Two decades ago, the debate over a South Texas coal mine began. Today, Texas officials took a big step toward ending the debate and beginning to mine.
How the coal will be handled marks a change in U.S. energy consumption.
The coal excavated from the mine will be transported across the border into Mexico and burned in coal-fired plants about twenty miles from the U.S. border outside Piedras Negras. The export of the coal is due, in part, to stricter emissions standards imposed by the EPA and cheap natural gas that have made many coal power plants uneconomical to operate.
Critics worry the low-grade Texas coal will give off nasty pollutants when burned in the more loosely-regulated power plant south of the border.
Residents from around Eagle Pass traveled to Austin and aired a litany of complaints during the open meeting at the Railroad Commission Tuesday. (The Railroad Commission regulates the oil, gas and coal industry in Texas, not railroads. They may be due for a name change during this legislative session, however.)
Ricardo Calderon, the publisher of the Eagle Pass Business Journal and a lawyer, said the citizens lack the medical resources to combat the illnesses the coal mines will cause.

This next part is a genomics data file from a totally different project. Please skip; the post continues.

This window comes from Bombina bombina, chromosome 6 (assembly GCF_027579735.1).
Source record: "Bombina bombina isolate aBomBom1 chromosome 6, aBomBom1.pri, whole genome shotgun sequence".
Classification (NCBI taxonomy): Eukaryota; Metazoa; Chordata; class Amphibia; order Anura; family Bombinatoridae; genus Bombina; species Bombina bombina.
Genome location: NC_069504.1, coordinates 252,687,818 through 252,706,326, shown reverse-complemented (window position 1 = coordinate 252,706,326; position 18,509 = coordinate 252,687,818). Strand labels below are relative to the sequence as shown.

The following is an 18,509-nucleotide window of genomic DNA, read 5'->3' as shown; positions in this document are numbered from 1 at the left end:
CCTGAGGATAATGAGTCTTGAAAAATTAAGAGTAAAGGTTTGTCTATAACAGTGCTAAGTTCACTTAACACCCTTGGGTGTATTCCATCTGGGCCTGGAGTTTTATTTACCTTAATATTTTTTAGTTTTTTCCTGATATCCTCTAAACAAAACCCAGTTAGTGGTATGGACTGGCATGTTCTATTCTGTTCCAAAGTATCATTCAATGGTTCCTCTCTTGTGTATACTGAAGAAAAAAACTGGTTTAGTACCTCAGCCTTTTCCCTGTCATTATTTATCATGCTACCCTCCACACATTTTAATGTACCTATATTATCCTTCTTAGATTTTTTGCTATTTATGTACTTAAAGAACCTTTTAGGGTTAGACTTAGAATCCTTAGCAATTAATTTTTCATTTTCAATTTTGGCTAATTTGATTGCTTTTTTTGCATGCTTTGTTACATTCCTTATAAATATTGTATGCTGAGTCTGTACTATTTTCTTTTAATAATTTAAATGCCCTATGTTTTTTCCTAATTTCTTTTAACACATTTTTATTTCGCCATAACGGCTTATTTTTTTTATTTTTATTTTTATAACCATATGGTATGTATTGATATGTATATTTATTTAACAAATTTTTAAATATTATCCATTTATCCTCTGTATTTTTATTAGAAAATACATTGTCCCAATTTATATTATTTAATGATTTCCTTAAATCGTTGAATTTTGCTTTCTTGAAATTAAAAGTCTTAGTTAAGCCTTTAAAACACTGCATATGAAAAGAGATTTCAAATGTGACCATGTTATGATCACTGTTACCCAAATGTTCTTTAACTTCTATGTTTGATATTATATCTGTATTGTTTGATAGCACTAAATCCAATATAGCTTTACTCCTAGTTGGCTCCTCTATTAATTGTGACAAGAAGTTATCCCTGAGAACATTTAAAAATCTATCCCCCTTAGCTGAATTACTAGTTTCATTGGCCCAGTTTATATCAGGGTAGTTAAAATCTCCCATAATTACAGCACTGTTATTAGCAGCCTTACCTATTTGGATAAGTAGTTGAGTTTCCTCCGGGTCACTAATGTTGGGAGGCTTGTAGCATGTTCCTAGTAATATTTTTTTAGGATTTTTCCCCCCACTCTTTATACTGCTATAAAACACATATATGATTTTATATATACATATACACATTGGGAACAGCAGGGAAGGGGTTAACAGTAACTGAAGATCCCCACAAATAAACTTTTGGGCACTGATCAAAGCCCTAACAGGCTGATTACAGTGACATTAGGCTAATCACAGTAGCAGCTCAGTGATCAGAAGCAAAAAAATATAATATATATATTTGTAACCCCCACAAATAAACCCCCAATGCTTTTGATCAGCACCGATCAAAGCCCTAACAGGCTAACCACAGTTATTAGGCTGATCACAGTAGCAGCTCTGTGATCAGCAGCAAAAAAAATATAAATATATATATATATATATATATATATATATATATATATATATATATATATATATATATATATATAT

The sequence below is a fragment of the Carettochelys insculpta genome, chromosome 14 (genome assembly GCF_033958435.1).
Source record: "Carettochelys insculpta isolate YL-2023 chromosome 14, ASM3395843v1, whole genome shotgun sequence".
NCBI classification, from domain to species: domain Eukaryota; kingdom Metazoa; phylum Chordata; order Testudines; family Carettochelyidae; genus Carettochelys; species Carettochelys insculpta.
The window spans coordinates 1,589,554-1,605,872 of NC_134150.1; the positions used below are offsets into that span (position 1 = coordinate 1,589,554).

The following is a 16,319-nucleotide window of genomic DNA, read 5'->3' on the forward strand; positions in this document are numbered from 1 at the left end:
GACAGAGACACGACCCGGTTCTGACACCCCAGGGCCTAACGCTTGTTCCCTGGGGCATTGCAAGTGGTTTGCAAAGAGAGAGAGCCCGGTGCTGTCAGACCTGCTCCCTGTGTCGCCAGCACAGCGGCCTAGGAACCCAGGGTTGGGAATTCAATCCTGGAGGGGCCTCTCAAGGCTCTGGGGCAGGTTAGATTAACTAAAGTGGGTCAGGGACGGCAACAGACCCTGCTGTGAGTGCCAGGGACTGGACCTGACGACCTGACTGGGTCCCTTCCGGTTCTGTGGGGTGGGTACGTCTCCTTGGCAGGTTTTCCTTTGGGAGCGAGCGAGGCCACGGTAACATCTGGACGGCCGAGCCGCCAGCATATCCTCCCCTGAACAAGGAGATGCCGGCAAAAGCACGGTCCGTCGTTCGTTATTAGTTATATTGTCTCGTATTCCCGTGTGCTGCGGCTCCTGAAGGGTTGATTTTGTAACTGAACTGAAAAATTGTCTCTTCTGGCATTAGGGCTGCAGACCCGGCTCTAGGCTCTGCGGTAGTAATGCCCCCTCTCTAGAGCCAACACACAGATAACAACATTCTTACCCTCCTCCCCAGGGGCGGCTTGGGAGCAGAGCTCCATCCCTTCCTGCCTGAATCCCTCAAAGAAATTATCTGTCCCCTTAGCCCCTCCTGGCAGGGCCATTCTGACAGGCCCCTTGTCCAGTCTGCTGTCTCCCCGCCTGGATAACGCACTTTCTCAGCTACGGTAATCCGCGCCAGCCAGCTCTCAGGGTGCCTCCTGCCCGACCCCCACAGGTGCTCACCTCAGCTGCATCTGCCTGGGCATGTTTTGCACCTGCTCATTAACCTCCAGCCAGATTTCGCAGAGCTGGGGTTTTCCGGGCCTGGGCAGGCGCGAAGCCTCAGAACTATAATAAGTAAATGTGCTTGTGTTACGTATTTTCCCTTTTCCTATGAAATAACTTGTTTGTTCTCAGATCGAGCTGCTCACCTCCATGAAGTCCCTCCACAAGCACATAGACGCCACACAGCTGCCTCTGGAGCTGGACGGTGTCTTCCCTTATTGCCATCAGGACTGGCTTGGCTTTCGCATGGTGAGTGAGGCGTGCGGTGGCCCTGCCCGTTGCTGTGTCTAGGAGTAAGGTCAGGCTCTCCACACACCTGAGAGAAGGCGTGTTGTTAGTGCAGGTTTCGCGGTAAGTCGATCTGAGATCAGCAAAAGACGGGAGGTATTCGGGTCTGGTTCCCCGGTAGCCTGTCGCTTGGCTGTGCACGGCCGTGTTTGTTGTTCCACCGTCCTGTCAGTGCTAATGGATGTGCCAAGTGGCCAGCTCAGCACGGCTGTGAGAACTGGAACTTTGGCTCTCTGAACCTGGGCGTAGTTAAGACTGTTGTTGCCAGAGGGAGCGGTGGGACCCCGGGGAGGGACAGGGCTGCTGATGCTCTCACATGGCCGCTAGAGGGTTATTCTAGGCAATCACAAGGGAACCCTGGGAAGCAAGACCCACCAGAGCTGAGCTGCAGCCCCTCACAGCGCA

“What we have is an environmental injustice. We have an environmental catastrophe waiting to happen,” Calderon said.
The most common complaint was the threat of air pollution from the burning of the coal across the border, and water pollution ultimately entering the Rio Grande.
One Eagle Pass resident, a retired schoolteacher named Juanita Martinez, took to her knees and begged the Commission to think of the children in nearby schools that would be affected by the strip mines.
George Baxter, an outspoken critic of the newly permitted mine, said that the 100-year-old abandoned Lamar mines in the area, over which many people now live, could collapse if the strip-miners blast near them.
Texas Railroad Commissioner Barry Smitherman said the complaint that Texans would not benefit at all was misguided. South Texas was spared power outages during summer months because Mexican power plants sent electricity across the border, he said.
“The reality is, we have surface mining throughout the state, from deep East Texas all the way south to South Texas, and it provides a large amount of the electricity that is produced and consumed in Texas,” Smitherman said.
Railroad Commissioner Christi Craddick and Smitherman both voted to approve the permit while Commissioner Porter voted against it.
Many of the problems, like pollution from the Mexican power plants and coal dust emitted from trains traveling outside the mining area, are out of the Railroad Commission’s jurisdiction, the Commissioners said.
Even though the permit was approved, the case is not closed.
“I’m sure this process continues somewhere down the line at the courthouse or some other place,” said Smitherman following the vote.